As the new owners of the Clerys site gear up to transform it into a high-grade, mixed-use development, the entrails of the shuttered Dublin department store's old operating company could take up to two more years to sew up.
In recent weeks, documents were filed on behalf of the KPMG liquidators of OCS Operations, which ran the store day to day before it closed suddenly in early summer 2015 after the Natrium consortium took over the building.
The sacked and distressed employees were literally put out on to the street in front of television cameras.
According to the filings, the liquidation is expected to take a further “12-24 months” to finalise, due to legal proceedings.
The liquidated OCS Operations had a bank balance of about €108,000 on December 17th, according to the filings, following a payment in August of more than €200,000 to the liquidator's legal adviser, McCann Fitzgerald.
The fees accrued so far to the liquidator total about €246,000, according to a ledger tacked on to the official update, while legal fees were about €421,000. The total paid to the lawyers and accountants and other “professional fees” of almost €13,000 have so far eaten about 28 per cent of the total pot of just over €2.4 million.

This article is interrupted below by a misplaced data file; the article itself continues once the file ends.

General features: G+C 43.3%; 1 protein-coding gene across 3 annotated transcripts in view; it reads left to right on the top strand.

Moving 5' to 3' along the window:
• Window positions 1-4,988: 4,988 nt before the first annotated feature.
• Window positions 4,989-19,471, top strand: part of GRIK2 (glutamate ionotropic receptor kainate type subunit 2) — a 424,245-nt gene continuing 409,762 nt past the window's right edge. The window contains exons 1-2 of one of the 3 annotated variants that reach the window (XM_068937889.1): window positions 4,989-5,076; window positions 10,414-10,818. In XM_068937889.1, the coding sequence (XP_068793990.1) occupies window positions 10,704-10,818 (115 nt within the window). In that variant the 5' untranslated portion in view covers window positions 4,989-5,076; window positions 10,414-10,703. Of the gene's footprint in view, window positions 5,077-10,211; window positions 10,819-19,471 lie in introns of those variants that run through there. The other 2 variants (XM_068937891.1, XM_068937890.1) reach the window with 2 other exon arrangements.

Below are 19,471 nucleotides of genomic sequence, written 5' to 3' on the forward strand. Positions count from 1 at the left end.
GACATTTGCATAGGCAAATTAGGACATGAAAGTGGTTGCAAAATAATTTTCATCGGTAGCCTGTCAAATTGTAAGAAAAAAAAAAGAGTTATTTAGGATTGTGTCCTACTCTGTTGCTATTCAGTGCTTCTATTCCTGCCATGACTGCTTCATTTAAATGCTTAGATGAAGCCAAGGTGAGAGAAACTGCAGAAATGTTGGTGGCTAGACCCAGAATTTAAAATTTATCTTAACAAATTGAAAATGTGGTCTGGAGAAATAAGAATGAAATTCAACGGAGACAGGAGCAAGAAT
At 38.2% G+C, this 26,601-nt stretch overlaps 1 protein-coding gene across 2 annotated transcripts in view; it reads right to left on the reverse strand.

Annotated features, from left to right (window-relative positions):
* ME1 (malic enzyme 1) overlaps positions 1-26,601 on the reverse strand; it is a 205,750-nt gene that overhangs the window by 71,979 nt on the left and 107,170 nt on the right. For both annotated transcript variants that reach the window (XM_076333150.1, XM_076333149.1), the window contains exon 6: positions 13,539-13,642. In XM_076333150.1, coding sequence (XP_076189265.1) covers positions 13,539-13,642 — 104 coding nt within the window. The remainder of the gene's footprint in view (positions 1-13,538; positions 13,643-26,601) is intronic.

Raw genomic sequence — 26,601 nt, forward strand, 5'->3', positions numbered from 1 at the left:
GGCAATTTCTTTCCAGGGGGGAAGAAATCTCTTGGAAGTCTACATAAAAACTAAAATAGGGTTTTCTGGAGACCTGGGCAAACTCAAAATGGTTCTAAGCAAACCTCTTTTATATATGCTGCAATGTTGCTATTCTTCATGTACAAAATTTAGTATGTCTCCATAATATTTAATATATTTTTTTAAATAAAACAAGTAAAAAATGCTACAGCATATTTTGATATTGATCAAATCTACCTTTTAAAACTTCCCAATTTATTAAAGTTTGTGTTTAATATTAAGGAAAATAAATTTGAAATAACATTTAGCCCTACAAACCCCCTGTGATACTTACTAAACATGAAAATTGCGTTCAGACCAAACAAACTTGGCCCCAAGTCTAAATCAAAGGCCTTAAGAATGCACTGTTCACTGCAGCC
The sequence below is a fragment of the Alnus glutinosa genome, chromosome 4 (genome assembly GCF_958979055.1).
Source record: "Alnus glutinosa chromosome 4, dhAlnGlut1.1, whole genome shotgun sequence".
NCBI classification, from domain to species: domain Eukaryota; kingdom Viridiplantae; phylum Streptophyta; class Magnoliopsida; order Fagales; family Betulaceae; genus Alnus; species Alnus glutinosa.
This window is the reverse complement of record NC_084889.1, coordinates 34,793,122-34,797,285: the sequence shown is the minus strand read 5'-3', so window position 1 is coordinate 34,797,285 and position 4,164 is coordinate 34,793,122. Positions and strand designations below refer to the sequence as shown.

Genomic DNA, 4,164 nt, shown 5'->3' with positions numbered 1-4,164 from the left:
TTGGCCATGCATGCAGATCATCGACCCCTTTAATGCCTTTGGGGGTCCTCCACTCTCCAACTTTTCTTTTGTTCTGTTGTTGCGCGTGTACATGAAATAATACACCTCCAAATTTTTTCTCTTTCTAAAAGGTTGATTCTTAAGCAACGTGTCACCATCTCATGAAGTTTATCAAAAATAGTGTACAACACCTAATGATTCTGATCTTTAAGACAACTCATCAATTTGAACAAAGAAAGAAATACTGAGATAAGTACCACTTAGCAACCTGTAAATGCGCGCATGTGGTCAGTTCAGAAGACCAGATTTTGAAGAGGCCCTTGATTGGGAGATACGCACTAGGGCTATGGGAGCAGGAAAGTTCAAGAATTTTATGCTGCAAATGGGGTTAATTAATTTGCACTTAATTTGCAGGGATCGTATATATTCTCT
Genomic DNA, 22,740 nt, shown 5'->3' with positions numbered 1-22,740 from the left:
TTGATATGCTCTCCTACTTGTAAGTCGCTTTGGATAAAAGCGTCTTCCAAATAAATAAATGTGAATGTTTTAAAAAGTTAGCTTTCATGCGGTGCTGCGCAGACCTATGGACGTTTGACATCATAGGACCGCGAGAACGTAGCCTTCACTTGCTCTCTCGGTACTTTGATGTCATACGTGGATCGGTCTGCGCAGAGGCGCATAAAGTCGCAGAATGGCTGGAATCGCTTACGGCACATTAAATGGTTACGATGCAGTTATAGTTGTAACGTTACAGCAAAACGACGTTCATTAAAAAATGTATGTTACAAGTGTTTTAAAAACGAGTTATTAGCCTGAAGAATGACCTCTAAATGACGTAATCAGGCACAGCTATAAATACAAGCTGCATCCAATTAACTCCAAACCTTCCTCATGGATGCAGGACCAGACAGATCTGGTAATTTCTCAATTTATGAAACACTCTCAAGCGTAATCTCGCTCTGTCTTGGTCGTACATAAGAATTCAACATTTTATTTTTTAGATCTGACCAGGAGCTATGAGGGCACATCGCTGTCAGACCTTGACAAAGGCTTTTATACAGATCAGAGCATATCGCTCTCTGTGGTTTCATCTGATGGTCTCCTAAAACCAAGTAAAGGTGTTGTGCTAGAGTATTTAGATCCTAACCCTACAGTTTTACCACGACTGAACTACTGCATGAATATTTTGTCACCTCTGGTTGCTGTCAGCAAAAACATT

Employees who lost their jobs, meanwhile, were paid €390,000 from this amount, with the State forced to pick up the tab for the rest of their statutory redundancy entitlements.
Natrium, fronted by developer Deirdre Foley with backing from Cheyne Capital, flipped the department store building last October to a consortium for €63 million, more than doubling investors' cash in a little over three years.
The new owners, led by investment group Europa Capital, plan to redevelop the historic building to include retail use on the ground floor and a hotel complex on the upper floors.
In recent weeks, new branding has appeared around the building, promising the advent of a “Clerys Quarter” on the O’Connell Street site.
In the minds of city residents, however, it will take more than shiny hoardings to divorce the Clerys moniker from one of the State’s most controversial business closures of recent decades.